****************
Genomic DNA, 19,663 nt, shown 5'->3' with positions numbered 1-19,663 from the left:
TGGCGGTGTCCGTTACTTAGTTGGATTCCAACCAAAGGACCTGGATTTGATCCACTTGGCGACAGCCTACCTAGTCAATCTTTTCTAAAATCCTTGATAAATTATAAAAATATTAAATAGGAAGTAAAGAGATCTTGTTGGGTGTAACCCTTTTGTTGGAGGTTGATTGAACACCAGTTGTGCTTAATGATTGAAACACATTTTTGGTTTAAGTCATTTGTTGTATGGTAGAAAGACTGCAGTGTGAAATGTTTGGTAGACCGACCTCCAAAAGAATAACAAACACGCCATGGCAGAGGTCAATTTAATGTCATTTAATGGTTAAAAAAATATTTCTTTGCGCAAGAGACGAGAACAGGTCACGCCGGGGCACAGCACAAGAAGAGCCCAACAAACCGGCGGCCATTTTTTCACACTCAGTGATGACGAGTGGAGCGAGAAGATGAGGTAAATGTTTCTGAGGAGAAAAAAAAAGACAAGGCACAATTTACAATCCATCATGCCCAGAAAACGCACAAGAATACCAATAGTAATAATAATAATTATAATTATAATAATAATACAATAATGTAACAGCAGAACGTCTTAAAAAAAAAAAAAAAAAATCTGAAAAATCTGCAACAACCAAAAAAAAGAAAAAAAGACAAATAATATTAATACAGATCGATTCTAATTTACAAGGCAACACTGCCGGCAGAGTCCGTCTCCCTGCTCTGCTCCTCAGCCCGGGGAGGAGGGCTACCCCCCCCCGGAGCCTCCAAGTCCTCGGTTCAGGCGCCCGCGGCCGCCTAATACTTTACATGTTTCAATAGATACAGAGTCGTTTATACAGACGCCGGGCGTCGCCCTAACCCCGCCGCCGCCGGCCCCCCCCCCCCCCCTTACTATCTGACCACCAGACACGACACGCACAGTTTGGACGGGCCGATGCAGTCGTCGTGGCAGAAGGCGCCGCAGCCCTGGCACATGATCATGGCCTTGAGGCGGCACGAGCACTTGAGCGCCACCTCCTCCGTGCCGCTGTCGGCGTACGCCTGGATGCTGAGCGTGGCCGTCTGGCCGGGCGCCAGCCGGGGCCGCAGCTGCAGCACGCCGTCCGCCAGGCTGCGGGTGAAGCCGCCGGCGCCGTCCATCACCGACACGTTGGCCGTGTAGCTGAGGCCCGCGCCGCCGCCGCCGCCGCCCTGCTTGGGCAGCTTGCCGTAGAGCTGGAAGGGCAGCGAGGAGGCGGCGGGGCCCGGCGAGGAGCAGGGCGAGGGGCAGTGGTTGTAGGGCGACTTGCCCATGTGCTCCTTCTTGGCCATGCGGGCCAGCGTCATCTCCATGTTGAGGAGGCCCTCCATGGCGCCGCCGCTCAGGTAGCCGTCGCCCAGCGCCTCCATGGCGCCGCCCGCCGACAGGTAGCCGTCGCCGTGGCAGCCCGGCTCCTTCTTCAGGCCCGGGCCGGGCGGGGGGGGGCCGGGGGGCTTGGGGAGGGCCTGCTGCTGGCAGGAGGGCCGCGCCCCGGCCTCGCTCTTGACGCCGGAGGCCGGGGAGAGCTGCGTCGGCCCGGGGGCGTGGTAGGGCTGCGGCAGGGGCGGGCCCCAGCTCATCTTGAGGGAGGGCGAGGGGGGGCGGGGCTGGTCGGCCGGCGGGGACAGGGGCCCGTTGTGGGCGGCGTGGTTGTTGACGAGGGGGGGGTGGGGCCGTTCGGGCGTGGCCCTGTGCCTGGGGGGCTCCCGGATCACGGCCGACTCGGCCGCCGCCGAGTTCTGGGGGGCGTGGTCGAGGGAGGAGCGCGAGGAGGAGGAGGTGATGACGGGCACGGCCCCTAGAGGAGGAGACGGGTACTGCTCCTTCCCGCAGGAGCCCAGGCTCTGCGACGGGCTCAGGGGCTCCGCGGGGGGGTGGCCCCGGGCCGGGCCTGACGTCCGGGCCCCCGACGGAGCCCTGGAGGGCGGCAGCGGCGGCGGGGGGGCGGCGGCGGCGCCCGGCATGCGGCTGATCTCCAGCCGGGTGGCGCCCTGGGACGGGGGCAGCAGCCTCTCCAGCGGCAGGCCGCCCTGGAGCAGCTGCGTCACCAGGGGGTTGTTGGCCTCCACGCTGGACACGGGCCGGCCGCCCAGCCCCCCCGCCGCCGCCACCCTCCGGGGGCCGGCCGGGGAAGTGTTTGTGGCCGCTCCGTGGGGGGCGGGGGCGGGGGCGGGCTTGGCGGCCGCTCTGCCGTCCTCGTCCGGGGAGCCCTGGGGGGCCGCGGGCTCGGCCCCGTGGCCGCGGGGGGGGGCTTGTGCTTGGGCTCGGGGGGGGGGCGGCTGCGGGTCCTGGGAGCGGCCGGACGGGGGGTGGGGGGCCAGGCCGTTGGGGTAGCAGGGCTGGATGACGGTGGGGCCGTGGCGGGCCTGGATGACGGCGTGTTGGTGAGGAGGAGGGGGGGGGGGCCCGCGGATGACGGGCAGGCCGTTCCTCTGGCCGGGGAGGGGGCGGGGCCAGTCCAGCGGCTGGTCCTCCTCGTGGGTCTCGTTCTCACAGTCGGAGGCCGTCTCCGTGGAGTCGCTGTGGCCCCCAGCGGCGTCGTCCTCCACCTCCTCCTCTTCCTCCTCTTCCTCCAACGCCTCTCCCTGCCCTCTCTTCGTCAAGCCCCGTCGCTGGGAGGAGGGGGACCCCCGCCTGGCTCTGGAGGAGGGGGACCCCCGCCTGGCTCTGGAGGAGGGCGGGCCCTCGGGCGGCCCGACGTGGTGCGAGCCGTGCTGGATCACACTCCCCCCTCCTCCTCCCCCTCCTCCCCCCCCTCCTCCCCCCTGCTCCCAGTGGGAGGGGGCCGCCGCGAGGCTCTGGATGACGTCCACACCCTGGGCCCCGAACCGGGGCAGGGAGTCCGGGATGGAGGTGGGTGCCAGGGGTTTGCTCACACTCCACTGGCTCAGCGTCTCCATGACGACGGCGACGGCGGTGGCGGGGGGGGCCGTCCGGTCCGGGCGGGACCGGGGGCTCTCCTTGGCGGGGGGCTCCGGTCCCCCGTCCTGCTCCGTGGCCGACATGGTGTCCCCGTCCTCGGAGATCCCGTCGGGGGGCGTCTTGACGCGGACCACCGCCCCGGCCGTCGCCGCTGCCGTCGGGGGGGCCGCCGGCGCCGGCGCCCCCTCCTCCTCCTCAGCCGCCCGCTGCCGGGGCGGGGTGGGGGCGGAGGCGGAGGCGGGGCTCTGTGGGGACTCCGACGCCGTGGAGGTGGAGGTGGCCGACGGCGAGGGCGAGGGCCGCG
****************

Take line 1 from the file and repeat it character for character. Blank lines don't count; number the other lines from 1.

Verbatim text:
Genomic DNA, 19,663 nt, shown 5'->3' with positions numbered 1-19,663 from the left: